El Niño

Jay Park, Staff Reporter


   Brace yourself, the strongest El Niño since the last decade is coming. For us Californians, this could mean several things for us. Rainfall and potential flooding is certainly a few of these possibilities.

   First and foremost, what is the El Niño? Strong Southeast trade winds blow from the East Pacific to the West Pacific. The winds create a Walker Circulation cell that cycles the winds back to the East. The winds blow the warm water from the East to the West and accumulates there. Therefore, the West Pacific is often humid and rainy.

  This creates cold waters stretching from California to South America. In an El Niño, the Southeast trade winds weaken in the process of Southern Oscillation and the warm water is no longer pushed by winds and flows back into the East Pacific, switching the atmospheric pressure patterns. Now the winds blow to the East Pacific and so the area becomes rainy. In approximately a year after the El Niño, things revert to normal. This cycle occurs anywhere around every two to seven years. 🙁

El Niño
El Niño affects South America the most.

  This year, there is a super El Niño with a 95 percent chance that it is heading towards the United States’s West coast. This El Niño ranks third on the all-time list. Climatologists predict it will last through winter and spring. This data is learned from the rising temperatures of Eastern Tropical Pacific. This warmth matches the temperatures of the El Niño of 1977 and 1978, which was the strongest El Niño previously recorded. (Coastal flooding)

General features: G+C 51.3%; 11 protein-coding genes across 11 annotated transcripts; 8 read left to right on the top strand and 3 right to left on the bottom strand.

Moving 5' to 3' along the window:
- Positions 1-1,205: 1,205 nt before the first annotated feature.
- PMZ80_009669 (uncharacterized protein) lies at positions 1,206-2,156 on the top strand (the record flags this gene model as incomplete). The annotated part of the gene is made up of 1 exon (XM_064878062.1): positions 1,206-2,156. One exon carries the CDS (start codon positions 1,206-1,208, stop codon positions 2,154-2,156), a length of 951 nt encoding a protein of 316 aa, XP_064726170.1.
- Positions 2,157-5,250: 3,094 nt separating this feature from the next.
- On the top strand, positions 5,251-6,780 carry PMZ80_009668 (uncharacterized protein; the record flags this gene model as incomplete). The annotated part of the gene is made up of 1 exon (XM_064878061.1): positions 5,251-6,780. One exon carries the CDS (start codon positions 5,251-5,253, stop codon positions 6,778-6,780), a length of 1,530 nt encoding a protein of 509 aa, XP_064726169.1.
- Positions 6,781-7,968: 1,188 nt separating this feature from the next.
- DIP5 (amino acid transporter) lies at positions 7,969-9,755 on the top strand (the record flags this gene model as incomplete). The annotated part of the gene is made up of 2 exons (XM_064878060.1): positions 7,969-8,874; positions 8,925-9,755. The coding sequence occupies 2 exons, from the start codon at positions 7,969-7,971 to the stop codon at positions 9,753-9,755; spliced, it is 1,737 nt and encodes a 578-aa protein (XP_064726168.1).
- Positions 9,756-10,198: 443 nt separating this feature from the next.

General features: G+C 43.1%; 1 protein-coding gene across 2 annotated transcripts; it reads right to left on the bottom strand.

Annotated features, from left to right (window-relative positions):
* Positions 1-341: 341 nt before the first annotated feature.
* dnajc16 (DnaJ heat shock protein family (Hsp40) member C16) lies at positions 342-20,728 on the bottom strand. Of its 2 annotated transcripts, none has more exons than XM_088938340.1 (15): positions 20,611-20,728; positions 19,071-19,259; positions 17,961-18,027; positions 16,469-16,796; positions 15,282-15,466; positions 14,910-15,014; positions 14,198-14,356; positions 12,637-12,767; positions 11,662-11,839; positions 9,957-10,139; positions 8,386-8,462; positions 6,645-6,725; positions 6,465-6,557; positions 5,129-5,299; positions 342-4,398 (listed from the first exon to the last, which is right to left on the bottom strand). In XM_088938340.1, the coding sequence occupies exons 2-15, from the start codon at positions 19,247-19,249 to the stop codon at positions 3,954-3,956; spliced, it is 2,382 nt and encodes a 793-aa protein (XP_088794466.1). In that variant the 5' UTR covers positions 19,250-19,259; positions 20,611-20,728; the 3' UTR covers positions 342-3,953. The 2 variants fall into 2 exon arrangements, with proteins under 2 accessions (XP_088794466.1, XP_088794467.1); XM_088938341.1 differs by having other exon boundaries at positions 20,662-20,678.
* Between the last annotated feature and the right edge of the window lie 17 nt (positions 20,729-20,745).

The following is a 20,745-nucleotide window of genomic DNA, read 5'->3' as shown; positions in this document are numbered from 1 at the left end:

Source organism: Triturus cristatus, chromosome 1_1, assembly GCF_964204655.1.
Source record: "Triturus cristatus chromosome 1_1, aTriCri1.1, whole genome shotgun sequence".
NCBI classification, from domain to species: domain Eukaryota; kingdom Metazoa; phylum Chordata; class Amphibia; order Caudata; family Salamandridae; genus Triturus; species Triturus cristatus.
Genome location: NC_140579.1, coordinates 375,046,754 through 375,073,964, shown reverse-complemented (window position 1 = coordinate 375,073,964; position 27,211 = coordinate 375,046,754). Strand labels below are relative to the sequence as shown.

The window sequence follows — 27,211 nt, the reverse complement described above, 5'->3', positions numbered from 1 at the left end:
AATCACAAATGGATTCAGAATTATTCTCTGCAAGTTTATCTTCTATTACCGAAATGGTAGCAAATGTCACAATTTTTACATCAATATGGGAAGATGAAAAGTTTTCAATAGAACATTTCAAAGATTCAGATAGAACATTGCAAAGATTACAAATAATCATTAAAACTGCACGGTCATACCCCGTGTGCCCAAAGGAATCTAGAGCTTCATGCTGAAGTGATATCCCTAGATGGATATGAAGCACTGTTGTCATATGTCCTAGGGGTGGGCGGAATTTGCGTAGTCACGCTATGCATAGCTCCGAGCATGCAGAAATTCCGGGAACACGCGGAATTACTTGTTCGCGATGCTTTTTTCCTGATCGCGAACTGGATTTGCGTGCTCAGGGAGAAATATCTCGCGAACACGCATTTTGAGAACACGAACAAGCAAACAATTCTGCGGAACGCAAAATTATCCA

Californian authorities are concerned that the predicted El Niño undermines the efforts for water conservation. Many people believe that this El Niño will stop the drought, but authorities state that it will not end the drought alone.. It is possible the drought will return without our current drought policies and plans. It is necessary for us to continue to conserve water to prevent the drought from worsening.

  Randy Smith, a biology teacher, explained “It’ll help, but not as much as you think. El Niño is generally warmer, so they don’t make as much of a snowpack, which gives a lot of moisture and a lot of rain. So during the year, the snow wouldn’t melt as evenly over spring.”

  Since the rainfall is predicted to be potentially heavy, it is the best to check if all one’s drainage and water systems are fully functional.

  “There is a small hill near my backyard. When it rains, rocks and mud will flow down, so I’m going to have to place some sandbags to stop.” Mr. Smith continued.

  Other things to take advantage of this El Niño is to recycle the water. By preparing a small tub underneath the rain tube, you can collect a steady stream of water. Before doing so, make sure to let the water is not contaminated by letting the first few drops clean the roof and pipes. 

   Because El Niños are such an irregularity, it is best to enjoy them while they last. You can enjoy the rain without worry of being in any danger. Being prepared and safe can be a major factor in this.